Edinburgh ref to take part in football match on Kilimanjaro

Vikki is to feature in the game on Kilimanjaro
Vikki is to feature in the game on Kilimanjaro
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Women’s football is very much on the up – and referee Vikki Allan is aiming to take their game to a whole new height.

Vikki jets out today to join players and refs from all over the world as they bid to play on a pitch built just below the summit of Mount Kilimanjaro in Tanzania.

It they succeed they will break the Guinness World Record for the highest altitude football match ever played.

But if scaling the 19,340 foot peak, the highest in Africa, won’t be gruelling enough, 24-year-old Vikki, from the Capital, and her companions will have to haul goalposts and nets with them to ensure the 90-minute game, pencilled in for June 24, meets the criteria to be declared a record.

The Equal Playing Field initiative was formally launch on International Women’s Day, joining the movement to increase opportunity, equality and respect for women seeking to play or work in sport and raise the profile of inspirational female sporting role models in the media.

Vikki, a FIFA assistant referee who regularly takes charge of Women’s Premier League games in Scotland and only recently “ran the line” at a World Cup qualifying tournament in Albania, said: “We’re looking for equality between men and women in sport.”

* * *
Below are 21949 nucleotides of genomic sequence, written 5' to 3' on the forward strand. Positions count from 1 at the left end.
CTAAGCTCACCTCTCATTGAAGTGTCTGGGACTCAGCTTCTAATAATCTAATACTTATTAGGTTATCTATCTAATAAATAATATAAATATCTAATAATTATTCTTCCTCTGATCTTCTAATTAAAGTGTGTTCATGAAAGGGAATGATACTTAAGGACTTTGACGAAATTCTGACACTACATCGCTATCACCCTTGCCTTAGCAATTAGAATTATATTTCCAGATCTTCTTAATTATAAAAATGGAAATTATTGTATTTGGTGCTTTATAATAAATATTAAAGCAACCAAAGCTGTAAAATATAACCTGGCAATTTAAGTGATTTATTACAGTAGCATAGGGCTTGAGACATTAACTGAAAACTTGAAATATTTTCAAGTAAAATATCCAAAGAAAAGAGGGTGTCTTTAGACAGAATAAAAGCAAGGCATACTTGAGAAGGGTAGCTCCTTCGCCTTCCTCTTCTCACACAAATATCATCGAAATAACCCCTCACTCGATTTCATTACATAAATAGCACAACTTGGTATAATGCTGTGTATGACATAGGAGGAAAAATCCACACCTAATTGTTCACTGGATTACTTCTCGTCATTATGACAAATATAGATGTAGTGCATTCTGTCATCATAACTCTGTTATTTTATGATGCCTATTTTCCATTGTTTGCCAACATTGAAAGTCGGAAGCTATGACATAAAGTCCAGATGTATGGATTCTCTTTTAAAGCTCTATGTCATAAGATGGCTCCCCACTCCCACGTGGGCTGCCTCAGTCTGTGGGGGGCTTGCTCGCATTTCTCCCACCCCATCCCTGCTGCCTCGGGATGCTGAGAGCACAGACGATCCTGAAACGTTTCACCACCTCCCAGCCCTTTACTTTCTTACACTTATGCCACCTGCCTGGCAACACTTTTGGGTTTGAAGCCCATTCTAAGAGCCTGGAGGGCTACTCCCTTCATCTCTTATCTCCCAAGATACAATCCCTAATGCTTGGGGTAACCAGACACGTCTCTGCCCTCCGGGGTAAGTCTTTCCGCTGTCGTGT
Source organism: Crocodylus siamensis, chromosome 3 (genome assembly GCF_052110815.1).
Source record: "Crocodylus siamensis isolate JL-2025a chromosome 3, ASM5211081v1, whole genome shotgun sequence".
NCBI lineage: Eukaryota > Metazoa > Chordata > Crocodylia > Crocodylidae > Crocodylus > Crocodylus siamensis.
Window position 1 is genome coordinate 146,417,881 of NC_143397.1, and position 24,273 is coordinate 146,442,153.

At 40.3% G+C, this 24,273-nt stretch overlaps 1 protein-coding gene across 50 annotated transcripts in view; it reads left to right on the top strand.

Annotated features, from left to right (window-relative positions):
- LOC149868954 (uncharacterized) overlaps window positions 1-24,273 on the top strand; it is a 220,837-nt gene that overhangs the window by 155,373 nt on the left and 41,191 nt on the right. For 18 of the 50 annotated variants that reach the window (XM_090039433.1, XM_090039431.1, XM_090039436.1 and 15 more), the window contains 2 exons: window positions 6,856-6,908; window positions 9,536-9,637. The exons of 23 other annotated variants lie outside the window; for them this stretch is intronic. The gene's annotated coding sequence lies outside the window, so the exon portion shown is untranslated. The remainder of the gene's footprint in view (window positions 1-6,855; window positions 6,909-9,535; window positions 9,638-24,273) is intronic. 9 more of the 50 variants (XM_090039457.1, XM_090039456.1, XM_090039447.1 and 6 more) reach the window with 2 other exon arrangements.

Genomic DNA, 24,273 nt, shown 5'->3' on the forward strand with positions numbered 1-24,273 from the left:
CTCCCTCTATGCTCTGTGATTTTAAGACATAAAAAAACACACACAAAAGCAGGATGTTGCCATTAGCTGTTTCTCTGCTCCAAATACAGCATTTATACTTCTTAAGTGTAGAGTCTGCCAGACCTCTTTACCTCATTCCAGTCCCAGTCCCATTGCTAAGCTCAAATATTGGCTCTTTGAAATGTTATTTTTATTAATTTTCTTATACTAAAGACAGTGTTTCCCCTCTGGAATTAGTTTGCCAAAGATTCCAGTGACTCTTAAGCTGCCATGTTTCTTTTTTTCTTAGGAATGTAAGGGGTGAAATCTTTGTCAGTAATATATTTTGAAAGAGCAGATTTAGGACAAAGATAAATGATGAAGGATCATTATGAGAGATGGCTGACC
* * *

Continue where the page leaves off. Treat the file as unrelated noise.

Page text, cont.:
Vikki, a youth ambassador for refereeing on the SFA Youth Congress, was only asked a fortnight ago if she’d be interested in taking part.

Since then life has proved hectic as she’s pounded her way up and down the Pentland Hills with her dad Crawford who has just hung up his whistle as a Category One referee.

She said: “I’d been speaking to the SFA’s refereeing department about diversity, telling them I’d be happy to get involved in anything and the next day they called and said they had this.

“First thing was to get my employers, Standard Life Investments, to give me some time off and I’ve been going up the Pentlands with a weighted backpack and my dad, who goes running in the Pentlands, took me up some really steep bits.

However, Vikki admitted that as much training as she can cram in, it’s unlikely to fully prepare her for the test ahead.

She said: “Altitude sickness can be a problem just walking never mind playing a full game of football, so it’s going to be tough but that’s the point – that we can have the same opportunities in women’s sport.”

david.hardie@jpress.co.uk